The Military Machine

Ezra Klein wants, you know, accountability:

The way we decide whether something is worth it is to test whether we’re willing to pay for it. If a war is not worth a tax or spending cuts, then perhaps it is not worth engaging in. It’s understandable that the administration might need to act before offsets can be found, but only for the early days of a conflict. After that, it should have the money in hand.

So, ahem, a president addressing the nation on a war should be quite explicit on how it will be funded, under a range of scenarios. Some reports this time around suggest that the Saudis may pay the bill. Fine, but tell us. And each year of the costs needed for Afghanistan and Iraq should come out of some other part of the defense budget or require cuts in domestic spending elsewhere. Of course, none of this would be necessary if the Congress just did its job - and demanded fiscal responsibility from the increasingly trigger-happy executive branch.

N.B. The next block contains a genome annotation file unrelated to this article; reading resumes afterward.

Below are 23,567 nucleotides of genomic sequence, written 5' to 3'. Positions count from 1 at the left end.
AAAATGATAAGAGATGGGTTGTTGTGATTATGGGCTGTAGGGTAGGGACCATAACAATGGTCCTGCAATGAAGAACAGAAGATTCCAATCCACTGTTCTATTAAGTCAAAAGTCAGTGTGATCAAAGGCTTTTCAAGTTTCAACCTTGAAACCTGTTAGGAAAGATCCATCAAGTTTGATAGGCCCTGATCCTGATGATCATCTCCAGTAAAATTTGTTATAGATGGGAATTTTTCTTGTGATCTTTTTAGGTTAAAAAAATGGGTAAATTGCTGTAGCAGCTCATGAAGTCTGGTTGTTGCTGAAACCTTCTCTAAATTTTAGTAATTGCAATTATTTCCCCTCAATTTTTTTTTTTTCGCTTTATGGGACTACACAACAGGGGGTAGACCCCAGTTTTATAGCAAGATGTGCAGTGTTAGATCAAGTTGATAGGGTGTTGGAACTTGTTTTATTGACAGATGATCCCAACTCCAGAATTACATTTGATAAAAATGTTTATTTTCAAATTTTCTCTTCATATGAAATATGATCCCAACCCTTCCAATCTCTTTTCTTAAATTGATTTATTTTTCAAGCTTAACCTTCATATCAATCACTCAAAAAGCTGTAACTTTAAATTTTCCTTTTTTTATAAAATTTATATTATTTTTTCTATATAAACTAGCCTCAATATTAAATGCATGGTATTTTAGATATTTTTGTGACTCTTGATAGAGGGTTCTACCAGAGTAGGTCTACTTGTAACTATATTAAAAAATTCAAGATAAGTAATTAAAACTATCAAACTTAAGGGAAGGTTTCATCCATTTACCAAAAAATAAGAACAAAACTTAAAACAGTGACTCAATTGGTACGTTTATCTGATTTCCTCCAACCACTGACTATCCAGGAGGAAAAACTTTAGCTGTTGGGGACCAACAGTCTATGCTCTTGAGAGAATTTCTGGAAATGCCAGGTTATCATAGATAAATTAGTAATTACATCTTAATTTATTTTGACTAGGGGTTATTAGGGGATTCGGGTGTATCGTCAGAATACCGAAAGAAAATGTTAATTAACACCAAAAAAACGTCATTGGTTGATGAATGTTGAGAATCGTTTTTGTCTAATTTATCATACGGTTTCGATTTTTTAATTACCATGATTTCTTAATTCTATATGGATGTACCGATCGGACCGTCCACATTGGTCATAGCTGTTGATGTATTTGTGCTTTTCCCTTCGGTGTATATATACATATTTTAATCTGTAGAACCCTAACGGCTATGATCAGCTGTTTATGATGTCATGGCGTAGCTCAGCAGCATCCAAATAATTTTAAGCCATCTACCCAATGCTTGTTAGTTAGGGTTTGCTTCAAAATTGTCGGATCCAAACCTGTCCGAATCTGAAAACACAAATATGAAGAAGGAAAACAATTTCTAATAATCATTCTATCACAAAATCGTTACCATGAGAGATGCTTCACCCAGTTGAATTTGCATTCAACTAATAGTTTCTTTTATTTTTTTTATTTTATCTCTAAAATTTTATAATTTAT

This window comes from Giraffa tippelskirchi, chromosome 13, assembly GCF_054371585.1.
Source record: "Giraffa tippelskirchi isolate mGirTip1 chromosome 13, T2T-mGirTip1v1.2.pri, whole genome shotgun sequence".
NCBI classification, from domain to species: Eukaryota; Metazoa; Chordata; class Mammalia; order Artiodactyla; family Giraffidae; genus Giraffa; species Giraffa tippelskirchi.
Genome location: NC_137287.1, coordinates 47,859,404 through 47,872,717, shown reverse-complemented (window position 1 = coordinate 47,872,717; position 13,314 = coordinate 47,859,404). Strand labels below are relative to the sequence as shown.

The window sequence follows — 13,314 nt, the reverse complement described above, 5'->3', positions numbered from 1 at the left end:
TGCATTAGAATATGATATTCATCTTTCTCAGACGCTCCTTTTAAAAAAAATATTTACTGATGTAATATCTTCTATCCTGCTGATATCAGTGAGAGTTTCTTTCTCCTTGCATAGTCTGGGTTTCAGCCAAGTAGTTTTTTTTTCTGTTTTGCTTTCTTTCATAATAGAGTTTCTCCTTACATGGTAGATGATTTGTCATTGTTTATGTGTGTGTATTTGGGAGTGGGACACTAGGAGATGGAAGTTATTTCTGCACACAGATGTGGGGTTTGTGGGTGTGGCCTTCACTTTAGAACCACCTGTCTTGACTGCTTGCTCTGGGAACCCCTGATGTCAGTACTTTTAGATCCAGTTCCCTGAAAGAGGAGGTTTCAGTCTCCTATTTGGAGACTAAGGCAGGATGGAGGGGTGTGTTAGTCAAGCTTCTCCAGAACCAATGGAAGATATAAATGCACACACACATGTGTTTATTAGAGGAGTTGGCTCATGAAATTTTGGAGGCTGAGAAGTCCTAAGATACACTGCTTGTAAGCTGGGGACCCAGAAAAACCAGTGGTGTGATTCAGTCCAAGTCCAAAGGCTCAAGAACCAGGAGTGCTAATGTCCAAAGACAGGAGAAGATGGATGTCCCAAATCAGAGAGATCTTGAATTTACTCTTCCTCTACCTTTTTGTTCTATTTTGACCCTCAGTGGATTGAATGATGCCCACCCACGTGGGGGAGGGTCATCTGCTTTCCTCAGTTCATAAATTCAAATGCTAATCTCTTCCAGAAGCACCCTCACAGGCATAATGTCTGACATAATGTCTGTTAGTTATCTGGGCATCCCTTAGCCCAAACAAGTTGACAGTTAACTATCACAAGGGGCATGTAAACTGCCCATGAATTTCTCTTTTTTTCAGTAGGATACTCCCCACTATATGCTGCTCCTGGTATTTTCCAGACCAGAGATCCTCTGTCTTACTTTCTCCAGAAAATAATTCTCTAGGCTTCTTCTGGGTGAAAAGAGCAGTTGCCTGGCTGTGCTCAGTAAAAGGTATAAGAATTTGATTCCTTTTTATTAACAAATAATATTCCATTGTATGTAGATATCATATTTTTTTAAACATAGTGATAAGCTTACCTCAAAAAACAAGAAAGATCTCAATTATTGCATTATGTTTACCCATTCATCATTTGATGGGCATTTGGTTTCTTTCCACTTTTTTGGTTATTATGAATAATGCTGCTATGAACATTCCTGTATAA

2006-2011 archives for The Daily Dish, featuring Andrew Sullivan

The Man Who Owns 40,000 Video Games

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